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Ever since humans climbed down from the trees, they have looked up to the stars and the desire of exploration of the heavens above us only ever increased with the advancements in the field of science’s. Launch of Artificial Satellite by the name of Sputnik by the USSR in 1957 ignited a space race between two rival superpowers i.e., USSR and United States.
This Space war led to many astonishing inventions and innovations which helped the humanity to put a man on the moon and gave a dream to look further and achieve the sky itself. In modern times, with further more advancements in the technological aspects of means on space travel, such as SpaceX building Starship to travel to mars and Japanese Space Agency extracting a sample from Asteroid, there is nothing which can stop humanity from touching the stars.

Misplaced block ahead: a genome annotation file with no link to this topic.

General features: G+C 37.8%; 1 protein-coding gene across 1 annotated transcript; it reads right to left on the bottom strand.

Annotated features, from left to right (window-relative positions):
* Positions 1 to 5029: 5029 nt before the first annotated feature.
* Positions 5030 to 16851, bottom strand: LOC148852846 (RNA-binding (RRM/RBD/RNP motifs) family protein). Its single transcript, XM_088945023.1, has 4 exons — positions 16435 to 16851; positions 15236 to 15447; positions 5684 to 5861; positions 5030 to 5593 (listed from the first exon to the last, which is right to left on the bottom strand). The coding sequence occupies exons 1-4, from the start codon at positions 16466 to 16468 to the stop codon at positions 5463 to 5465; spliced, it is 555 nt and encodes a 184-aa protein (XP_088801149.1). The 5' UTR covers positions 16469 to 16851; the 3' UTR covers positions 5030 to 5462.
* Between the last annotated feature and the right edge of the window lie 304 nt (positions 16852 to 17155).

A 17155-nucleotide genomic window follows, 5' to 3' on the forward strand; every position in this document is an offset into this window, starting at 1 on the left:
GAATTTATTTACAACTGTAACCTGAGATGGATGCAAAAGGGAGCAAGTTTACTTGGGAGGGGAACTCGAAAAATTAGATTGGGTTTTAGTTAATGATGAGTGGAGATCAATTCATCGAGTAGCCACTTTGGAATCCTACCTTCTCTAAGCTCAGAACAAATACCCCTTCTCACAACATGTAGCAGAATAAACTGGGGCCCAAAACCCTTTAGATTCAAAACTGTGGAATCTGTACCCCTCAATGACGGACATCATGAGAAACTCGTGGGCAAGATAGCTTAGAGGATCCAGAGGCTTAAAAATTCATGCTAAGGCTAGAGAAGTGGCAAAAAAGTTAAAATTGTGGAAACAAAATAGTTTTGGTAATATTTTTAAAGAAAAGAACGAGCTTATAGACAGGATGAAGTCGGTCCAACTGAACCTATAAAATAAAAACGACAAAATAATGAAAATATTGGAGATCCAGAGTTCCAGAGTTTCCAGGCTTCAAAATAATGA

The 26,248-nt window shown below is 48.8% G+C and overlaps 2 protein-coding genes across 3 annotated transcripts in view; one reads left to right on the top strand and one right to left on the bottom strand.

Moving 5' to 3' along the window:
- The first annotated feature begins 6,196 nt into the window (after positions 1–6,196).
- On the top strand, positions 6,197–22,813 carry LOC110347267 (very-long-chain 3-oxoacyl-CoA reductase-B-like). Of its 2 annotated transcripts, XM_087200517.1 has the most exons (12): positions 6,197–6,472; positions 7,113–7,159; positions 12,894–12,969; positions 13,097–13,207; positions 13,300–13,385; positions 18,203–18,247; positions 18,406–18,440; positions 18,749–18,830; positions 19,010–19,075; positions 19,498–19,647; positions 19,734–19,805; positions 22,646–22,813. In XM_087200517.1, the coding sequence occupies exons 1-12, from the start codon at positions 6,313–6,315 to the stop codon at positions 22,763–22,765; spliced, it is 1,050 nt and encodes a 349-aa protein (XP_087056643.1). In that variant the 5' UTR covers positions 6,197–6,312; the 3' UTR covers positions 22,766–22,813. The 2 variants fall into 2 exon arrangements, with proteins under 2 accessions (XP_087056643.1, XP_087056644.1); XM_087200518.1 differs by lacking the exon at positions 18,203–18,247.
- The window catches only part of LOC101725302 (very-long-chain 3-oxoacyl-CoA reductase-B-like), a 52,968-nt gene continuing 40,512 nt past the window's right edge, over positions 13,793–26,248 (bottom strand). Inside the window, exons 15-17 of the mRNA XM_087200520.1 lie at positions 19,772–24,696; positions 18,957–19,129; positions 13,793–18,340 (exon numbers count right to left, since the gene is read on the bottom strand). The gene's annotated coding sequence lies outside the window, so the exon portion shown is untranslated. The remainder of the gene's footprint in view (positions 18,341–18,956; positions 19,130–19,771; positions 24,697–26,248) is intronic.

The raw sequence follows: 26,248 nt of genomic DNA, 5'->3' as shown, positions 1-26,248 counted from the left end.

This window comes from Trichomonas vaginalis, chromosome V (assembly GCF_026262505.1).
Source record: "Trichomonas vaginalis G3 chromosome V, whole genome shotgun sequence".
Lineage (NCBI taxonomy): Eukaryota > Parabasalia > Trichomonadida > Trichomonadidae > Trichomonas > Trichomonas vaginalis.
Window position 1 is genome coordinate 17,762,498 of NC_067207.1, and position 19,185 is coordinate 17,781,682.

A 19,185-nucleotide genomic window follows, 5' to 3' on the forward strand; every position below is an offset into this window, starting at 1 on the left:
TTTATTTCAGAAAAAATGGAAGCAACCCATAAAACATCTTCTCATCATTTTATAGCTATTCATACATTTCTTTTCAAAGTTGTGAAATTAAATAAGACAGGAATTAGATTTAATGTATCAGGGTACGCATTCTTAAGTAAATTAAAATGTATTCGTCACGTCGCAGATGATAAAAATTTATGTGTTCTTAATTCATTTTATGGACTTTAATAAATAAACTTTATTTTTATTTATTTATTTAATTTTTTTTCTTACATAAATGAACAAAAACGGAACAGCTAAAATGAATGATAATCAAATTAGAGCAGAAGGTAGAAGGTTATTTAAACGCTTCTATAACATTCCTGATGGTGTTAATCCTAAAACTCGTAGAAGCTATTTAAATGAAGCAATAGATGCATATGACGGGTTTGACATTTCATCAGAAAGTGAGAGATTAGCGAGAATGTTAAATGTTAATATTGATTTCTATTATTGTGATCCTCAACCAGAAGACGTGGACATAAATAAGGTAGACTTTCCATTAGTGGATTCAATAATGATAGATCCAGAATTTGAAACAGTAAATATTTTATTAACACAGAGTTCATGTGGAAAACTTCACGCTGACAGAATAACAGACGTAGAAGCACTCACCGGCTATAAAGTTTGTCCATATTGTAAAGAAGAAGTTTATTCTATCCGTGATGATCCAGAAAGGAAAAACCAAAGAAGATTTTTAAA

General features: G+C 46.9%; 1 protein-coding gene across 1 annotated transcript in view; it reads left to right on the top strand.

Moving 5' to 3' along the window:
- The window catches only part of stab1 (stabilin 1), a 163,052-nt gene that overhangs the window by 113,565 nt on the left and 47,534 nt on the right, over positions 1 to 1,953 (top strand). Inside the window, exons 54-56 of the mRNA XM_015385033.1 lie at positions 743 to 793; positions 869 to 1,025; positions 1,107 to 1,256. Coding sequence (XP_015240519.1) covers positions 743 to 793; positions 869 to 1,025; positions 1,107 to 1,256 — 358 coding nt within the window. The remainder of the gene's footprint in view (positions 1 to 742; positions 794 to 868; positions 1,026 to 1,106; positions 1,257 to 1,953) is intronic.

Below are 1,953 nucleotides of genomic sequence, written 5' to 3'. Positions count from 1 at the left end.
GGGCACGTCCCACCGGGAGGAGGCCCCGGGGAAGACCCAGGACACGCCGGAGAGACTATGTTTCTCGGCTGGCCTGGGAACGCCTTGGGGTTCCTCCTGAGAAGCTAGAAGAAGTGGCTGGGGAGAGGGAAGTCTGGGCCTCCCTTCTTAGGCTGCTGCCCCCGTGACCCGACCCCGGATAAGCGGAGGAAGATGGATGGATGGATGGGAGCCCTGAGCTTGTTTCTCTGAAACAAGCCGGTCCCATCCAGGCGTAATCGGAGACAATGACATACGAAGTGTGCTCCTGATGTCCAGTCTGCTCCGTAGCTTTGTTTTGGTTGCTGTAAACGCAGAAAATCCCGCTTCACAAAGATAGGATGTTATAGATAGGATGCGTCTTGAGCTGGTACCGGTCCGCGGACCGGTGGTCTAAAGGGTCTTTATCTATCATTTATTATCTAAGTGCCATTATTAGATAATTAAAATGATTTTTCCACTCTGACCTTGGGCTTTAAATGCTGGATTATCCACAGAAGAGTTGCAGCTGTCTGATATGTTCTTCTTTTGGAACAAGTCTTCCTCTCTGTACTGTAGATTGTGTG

The question however in front of us is that when humanity do touch the stars (metaphor for celestial bodies) will it have the rights over it? Will we give them rights of ownership just because they have possession over it? The question is somewhat more complicated than it seems as the countries or companies who are reaching the skies, are investing huge amount of resources to achieve a certain mission but if they don’t have any right over the celestial body, how will they carry on with their mission?
This research paper deals with the concept of property rights in space whether a country or company can own a part of it? Along with the legality of property rights in space, this paper also focuses on ethical conundrum that whether a country or company deserves to get rights in space and consequences of same. This paper further focuses on India’s proposed Legislation “Space Activities Bill” and how will it help the private activities in the space.
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